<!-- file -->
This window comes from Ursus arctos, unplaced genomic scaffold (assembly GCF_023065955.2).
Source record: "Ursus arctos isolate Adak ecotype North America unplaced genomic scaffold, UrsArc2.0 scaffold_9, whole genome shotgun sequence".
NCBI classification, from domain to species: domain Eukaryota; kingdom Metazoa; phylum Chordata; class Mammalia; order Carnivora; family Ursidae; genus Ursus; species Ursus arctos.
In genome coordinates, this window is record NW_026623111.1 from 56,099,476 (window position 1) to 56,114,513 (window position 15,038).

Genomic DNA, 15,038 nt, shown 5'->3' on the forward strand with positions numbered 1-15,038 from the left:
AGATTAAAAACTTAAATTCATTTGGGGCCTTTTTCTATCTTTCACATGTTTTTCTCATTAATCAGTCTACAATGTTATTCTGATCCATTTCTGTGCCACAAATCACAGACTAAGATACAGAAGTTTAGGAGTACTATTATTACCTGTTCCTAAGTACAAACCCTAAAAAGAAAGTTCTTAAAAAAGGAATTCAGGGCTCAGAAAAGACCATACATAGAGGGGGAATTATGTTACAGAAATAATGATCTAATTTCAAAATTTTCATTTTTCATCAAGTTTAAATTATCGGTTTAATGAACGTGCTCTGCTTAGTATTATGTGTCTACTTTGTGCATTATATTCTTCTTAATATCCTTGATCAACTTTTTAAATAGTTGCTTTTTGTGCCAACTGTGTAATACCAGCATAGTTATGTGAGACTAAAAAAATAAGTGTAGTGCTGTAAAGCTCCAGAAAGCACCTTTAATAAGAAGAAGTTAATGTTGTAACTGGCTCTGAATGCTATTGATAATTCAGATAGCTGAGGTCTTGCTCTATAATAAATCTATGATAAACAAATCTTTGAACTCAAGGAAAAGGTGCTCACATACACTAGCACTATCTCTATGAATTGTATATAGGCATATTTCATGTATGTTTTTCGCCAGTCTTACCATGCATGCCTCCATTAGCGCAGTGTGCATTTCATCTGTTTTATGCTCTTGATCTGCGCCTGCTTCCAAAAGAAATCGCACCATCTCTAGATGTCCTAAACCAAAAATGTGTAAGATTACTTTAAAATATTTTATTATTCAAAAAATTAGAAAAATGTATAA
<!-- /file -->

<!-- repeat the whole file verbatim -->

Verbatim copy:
This window comes from Ursus arctos, unplaced genomic scaffold (assembly GCF_023065955.2).
Source record: "Ursus arctos isolate Adak ecotype North America unplaced genomic scaffold, UrsArc2.0 scaffold_9, whole genome shotgun sequence".
NCBI classification, from domain to species: domain Eukaryota; kingdom Metazoa; phylum Chordata; class Mammalia; order Carnivora; family Ursidae; genus Ursus; species Ursus arctos.
In genome coordinates, this window is record NW_026623111.1 from 56,099,476 (window position 1) to 56,114,513 (window position 15,038).

Genomic DNA, 15,038 nt, shown 5'->3' on the forward strand with positions numbered 1-15,038 from the left:
AGATTAAAAACTTAAATTCATTTGGGGCCTTTTTCTATCTTTCACATGTTTTTCTCATTAATCAGTCTACAATGTTATTCTGATCCATTTCTGTGCCACAAATCACAGACTAAGATACAGAAGTTTAGGAGTACTATTATTACCTGTTCCTAAGTACAAACCCTAAAAAGAAAGTTCTTAAAAAAGGAATTCAGGGCTCAGAAAAGACCATACATAGAGGGGGAATTATGTTACAGAAATAATGATCTAATTTCAAAATTTTCATTTTTCATCAAGTTTAAATTATCGGTTTAATGAACGTGCTCTGCTTAGTATTATGTGTCTACTTTGTGCATTATATTCTTCTTAATATCCTTGATCAACTTTTTAAATAGTTGCTTTTTGTGCCAACTGTGTAATACCAGCATAGTTATGTGAGACTAAAAAAATAAGTGTAGTGCTGTAAAGCTCCAGAAAGCACCTTTAATAAGAAGAAGTTAATGTTGTAACTGGCTCTGAATGCTATTGATAATTCAGATAGCTGAGGTCTTGCTCTATAATAAATCTATGATAAACAAATCTTTGAACTCAAGGAAAAGGTGCTCACATACACTAGCACTATCTCTATGAATTGTATATAGGCATATTTCATGTATGTTTTTCGCCAGTCTTACCATGCATGCCTCCATTAGCGCAGTGTGCATTTCATCTGTTTTATGCTCTTGATCTGCGCCTGCTTCCAAAAGAAATCGCACCATCTCTAGATGTCCTAAACCAAAAATGTGTAAGATTACTTTAAAATATTTTATTATTCAAAAAATTAGAAAAATGTATAA